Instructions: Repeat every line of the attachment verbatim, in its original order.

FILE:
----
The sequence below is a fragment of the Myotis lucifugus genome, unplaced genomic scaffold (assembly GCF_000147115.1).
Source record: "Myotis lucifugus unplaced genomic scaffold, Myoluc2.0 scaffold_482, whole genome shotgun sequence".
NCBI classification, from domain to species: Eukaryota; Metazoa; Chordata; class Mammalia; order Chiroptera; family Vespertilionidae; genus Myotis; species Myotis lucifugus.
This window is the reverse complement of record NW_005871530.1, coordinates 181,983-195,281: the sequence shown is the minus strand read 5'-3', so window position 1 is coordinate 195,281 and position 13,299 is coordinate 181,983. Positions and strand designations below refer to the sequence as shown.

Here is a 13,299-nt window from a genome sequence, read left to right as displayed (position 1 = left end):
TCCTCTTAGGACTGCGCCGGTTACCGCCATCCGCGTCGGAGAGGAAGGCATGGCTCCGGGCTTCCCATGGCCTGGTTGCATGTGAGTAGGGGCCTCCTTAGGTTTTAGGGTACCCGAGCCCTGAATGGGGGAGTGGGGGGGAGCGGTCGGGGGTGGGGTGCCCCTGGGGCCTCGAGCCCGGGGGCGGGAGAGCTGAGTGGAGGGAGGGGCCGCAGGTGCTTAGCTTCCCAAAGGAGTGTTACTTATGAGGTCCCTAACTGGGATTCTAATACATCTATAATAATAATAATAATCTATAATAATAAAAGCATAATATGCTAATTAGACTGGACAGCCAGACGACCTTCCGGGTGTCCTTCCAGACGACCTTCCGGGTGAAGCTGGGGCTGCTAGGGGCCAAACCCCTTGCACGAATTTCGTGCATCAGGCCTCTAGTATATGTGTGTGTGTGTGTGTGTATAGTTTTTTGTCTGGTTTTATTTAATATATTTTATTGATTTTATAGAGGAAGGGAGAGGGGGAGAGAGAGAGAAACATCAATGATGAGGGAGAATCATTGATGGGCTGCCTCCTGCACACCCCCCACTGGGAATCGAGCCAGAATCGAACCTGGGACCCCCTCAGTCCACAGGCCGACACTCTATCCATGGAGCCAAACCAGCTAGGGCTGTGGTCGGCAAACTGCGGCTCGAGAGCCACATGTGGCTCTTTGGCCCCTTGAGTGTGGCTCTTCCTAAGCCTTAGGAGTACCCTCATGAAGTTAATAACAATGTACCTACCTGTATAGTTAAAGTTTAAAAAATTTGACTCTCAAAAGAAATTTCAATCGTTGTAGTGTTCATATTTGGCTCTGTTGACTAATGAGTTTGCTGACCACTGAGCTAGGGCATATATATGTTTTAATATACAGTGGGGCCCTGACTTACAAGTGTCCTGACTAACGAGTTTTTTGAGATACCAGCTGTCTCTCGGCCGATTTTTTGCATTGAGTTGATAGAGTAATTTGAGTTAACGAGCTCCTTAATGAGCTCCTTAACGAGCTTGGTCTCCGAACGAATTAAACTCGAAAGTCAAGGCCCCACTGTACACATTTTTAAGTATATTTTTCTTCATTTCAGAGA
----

The sequence below is a fragment of the Myotis lucifugus genome, unplaced genomic scaffold (assembly GCF_000147115.1).
Source record: "Myotis lucifugus unplaced genomic scaffold, Myoluc2.0 scaffold_482, whole genome shotgun sequence".
NCBI classification, from domain to species: Eukaryota; Metazoa; Chordata; class Mammalia; order Chiroptera; family Vespertilionidae; genus Myotis; species Myotis lucifugus.
This window is the reverse complement of record NW_005871530.1, coordinates 181,983-195,281: the sequence shown is the minus strand read 5'-3', so window position 1 is coordinate 195,281 and position 13,299 is coordinate 181,983. Positions and strand designations below refer to the sequence as shown.

Here is a 13,299-nt window from a genome sequence, read left to right as displayed (position 1 = left end):
TCCTCTTAGGACTGCGCCGGTTACCGCCATCCGCGTCGGAGAGGAAGGCATGGCTCCGGGCTTCCCATGGCCTGGTTGCATGTGAGTAGGGGCCTCCTTAGGTTTTAGGGTACCCGAGCCCTGAATGGGGGAGTGGGGGGGAGCGGTCGGGGGTGGGGTGCCCCTGGGGCCTCGAGCCCGGGGGCGGGAGAGCTGAGTGGAGGGAGGGGCCGCAGGTGCTTAGCTTCCCAAAGGAGTGTTACTTATGAGGTCCCTAACTGGGATTCTAATACATCTATAATAATAATAATAATCTATAATAATAAAAGCATAATATGCTAATTAGACTGGACAGCCAGACGACCTTCCGGGTGTCCTTCCAGACGACCTTCCGGGTGAAGCTGGGGCTGCTAGGGGCCAAACCCCTTGCACGAATTTCGTGCATCAGGCCTCTAGTATATGTGTGTGTGTGTGTGTGTATAGTTTTTTGTCTGGTTTTATTTAATATATTTTATTGATTTTATAGAGGAAGGGAGAGGGGGAGAGAGAGAGAAACATCAATGATGAGGGAGAATCATTGATGGGCTGCCTCCTGCACACCCCCCACTGGGAATCGAGCCAGAATCGAACCTGGGACCCCCTCAGTCCACAGGCCGACACTCTATCCATGGAGCCAAACCAGCTAGGGCTGTGGTCGGCAAACTGCGGCTCGAGAGCCACATGTGGCTCTTTGGCCCCTTGAGTGTGGCTCTTCCTAAGCCTTAGGAGTACCCTCATGAAGTTAATAACAATGTACCTACCTGTATAGTTAAAGTTTAAAAAATTTGACTCTCAAAAGAAATTTCAATCGTTGTAGTGTTCATATTTGGCTCTGTTGACTAATGAGTTTGCTGACCACTGAGCTAGGGCATATATATGTTTTAATATACAGTGGGGCCCTGACTTACAAGTGTCCTGACTAACGAGTTTTTTGAGATACCAGCTGTCTCTCGGCCGATTTTTTGCATTGAGTTGATAGAGTAATTTGAGTTAACGAGCTCCTTAATGAGCTCCTTAACGAGCTTGGTCTCCGAACGAATTAAACTCGAAAGTCAAGGCCCCACTGTACACATTTTTAAGTATATTTTTCTTCATTTCAGAGA